Another Google I/O has come and gone and, like any other I/O, we are left with just as many questions as there were answers. While Google has both explicitly stated as well as dropped hints about their future vision for Android, the company has also left some puzzles and mysteries for us to chew on for the coming months. But that is for the future. For now, we are concerned about the present. Or rather, the past I/O 2016 announcements that have come splashing into the scene. Here are some of the highlights.
Android N what?
Naturally, Android took center stage at this year’s developer conference. And naturally, Android N was the hottest topic. Google, however, was still coy about what “N” really is. Or rather, it actually doesn’t have a name for it. It says it needs users to help it decide what to name the next Android version. Yep, Google has gone into crowdsourcing. For a name.
An Android N by any other name would taste as sweet (get it?). It will bring us a lot of goodies, beyond the already expected split and multi window features. Which, by the way, will be available not just for tablets but also for smartphones. Something that was revealed at I/O 2016 for the first time was on how Google is changing the way app and even Android itself is updated. For Android updates, Google will be taking a page from Chrome’s architecture. New Android N devices (which means existing devices won’t enjoy this new feature) will basically have two partitions. One of those, which mostly houses the Android system, can be updated in the background while the user continues using the device. Google expects that this new system will help speed up the dismally slow roll out of updates on Android devices.
While Android was the star of the show, at least our show, Google didn’t leave its other OS in the dust. It had a special treat for it too, something that we already saw coming. Android apps have indeed arrived on Chrome OS via Google Play Store. Don’t rejoice just yet if you’re a Chrome fan. Not all Chromebooks are getting it yet, but we’re sure some more enterprising users will find a way around those limitations. While it might seem like an innocent, welcoming gesture, it has also raised some questions about Google’s ulterior motives, both for Chrome OS as well as Android tablets.
Not exactly related to Chrome but still tied to the Web, Google dropped another surprise. Called Instant Apps, it allowed users searching for stuff on Google on Android to instantly launch apps linked in search results. While Google already introduced something like that with App Indexing, this new feature actually works even without installing the app in question. It basically blurs the boundaries between the Web and native Android apps. Interesting and curious developments coming from Google.
Dreaming of Daydream
As expected, Google made a more formal and more serious stab at virtual reality. Calling it “Daydream“, this new Android VR effort will replace Cardboard and provide more powerful tools and API for developers to take advantage of. It will necessarily call for a more advanced headset as well, with more a more standardized design, sensors, and features. No more wildly different Cardboards, but Google will most likely still keep things very open. At least compared to the likes of HTC Vive and Oculus Rift.
Amusingly, Android already uses the name “Daydream” for a completely different feature. Basically, it’s a screen saver, so now that Google is using “Daydream” for a bigger, more ambitious product, it had to rename the old “Daydream” to, well, “Screen Saver”.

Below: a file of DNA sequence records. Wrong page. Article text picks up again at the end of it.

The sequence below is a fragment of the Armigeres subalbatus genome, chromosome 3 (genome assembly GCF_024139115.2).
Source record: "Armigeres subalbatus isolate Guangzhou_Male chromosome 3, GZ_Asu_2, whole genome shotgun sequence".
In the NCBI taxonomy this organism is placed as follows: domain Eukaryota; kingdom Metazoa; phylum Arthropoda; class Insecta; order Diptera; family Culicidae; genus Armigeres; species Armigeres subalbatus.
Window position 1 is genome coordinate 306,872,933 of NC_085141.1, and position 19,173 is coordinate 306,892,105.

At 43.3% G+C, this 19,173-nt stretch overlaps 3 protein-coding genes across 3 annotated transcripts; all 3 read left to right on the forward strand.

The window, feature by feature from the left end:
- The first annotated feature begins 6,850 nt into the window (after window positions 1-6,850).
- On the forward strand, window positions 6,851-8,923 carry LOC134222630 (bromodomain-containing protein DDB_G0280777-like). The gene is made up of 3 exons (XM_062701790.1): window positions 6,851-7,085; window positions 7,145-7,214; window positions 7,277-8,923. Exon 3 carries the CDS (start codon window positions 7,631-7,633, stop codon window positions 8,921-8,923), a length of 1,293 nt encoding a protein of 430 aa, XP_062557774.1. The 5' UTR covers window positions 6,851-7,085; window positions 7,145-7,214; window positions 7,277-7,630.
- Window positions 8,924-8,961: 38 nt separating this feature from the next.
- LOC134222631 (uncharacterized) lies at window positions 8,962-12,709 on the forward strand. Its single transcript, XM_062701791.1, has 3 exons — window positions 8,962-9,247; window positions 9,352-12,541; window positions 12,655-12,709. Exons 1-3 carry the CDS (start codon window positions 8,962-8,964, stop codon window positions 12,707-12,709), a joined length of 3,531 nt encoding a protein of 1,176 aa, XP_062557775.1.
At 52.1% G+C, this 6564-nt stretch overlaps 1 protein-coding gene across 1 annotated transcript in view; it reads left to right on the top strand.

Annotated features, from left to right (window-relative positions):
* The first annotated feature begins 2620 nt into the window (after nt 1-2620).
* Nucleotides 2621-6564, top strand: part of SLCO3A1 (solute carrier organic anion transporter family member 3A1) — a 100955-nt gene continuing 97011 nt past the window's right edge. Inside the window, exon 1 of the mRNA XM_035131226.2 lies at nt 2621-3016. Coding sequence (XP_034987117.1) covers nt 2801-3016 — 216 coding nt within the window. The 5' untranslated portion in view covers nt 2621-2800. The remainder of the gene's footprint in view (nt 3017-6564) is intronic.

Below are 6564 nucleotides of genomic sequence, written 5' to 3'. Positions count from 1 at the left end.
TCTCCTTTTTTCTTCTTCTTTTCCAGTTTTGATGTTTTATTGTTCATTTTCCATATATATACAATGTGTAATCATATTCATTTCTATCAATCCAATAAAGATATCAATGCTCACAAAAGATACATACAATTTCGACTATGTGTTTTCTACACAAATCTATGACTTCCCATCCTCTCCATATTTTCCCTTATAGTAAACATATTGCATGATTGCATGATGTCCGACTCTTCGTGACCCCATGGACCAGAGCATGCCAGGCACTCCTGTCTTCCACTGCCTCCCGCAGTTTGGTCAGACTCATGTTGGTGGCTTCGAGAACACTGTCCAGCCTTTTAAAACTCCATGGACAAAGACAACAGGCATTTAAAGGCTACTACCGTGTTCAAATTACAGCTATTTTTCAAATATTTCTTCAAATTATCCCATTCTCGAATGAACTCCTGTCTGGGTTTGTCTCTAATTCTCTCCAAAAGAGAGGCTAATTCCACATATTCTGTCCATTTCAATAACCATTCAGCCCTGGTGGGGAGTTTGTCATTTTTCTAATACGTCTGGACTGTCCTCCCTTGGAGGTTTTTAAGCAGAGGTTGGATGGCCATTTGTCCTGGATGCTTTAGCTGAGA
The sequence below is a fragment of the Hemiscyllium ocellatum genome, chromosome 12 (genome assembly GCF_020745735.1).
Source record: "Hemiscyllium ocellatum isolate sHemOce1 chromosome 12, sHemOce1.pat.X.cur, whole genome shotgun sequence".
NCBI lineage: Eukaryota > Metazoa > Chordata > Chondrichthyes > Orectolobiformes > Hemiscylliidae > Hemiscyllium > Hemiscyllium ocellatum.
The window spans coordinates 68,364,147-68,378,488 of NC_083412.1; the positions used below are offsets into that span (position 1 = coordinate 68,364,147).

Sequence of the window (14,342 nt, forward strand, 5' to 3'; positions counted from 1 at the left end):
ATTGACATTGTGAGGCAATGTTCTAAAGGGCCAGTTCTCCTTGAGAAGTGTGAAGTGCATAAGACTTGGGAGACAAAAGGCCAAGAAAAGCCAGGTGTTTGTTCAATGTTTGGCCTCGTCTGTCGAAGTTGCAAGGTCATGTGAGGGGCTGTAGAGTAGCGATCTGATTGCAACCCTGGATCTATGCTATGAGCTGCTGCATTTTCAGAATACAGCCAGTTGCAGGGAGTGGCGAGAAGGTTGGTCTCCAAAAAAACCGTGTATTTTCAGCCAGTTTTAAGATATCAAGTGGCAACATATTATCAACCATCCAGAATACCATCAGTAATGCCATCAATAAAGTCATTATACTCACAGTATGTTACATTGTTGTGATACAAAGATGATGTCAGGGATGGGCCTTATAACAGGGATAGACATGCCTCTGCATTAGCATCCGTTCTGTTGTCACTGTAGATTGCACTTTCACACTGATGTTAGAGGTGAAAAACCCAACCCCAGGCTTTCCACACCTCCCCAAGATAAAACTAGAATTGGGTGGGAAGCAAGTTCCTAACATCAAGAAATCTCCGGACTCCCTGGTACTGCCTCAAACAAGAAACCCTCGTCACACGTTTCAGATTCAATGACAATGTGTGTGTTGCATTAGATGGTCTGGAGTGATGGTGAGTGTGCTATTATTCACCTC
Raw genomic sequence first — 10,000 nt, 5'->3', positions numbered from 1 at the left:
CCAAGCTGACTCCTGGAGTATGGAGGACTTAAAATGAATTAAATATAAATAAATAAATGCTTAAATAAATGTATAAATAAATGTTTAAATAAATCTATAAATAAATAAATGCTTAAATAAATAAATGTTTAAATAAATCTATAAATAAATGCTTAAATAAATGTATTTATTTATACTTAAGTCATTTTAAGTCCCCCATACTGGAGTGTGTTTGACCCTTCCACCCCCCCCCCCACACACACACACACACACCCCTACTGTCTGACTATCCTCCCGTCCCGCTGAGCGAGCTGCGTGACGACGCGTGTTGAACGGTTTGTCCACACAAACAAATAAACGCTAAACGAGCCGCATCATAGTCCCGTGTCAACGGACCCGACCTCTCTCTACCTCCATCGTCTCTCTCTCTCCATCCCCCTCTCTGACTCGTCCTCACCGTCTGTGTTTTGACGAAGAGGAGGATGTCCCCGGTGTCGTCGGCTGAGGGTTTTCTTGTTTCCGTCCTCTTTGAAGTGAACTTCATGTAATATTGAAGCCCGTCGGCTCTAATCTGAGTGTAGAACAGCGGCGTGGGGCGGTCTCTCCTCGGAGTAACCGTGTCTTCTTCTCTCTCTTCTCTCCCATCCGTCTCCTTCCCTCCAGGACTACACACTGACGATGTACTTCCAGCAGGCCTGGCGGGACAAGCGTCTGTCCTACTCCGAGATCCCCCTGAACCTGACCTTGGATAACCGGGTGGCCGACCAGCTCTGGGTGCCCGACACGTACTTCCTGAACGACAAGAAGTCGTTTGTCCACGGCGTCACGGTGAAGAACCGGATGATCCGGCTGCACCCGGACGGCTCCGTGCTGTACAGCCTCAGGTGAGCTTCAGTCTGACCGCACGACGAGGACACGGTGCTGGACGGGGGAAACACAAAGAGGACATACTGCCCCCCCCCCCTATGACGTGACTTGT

Google Home is where the heart is
Google has definitely taken the gloves off in the war for the modern, smart home. It has revealed Google Home, it’s obvious take on Amazon Echo. Looking more like an aroma diffuser/dehumidifier than a futuristic cylinder, Home is still technically a button-less, voice-activated speaker. Although Amazon Echo has been in the market far longer and has been building up its army, Google won’t be coming in unprepared nor unarmed. With the wealth of content available via Google’s content partners as well as Cast technology, Google Home definitely has a prayer in this still very fresh, and small, smart home market.
Google I/O 2016 was, of course, filled with a lot more than those highlights. Here’s just some of them, showing the wide variety of products, ideas, and plans that Google has for Android and more.
• Google has new communication apps! While Duo is perhaps best described as Google “FaceTime killer”, Allo is a bit tougher to explain. Basically a “smart” chat app, it can try to predict what you’re about to reply so you won’t have to type it out. But in case you’re lonely for a conversation partner on Allo, Google has its own chatbot there to keep you company. But don’t worry, Hangouts isn’t going anywhere. Yet.
• The company is also going deeper into artificial intelligence, one of its favorite topics. The Google Assistant is like Google Now on steroids, except more coherent, more natural. The Assistant will underlie Google’s other smart voice services, including Allo.
• Android Auto is being freed from the car dashboard. Somewhat. Instead of having to be deeply embedded in a car’s infotainment system, Android Auto will soon be an app that you can simply install on your smartphone which you then connect to your dashboard.
• Android Wear is getting a keyboard. Let that just sink in.
It will definitely be an exciting time for Android on all fronts, from smartphones to tablets to smart home to smart cars. It will also be a period of uncertainty with Google further blurring the lines between its two main operating systems. We’re still a few months away before most of these new directions take off, which leaves some room for discussion and even changes.
So what’s your take on Android’s new shape? And most importantly, what’s your vote on what “N” should be? Hit the comments below to let us know!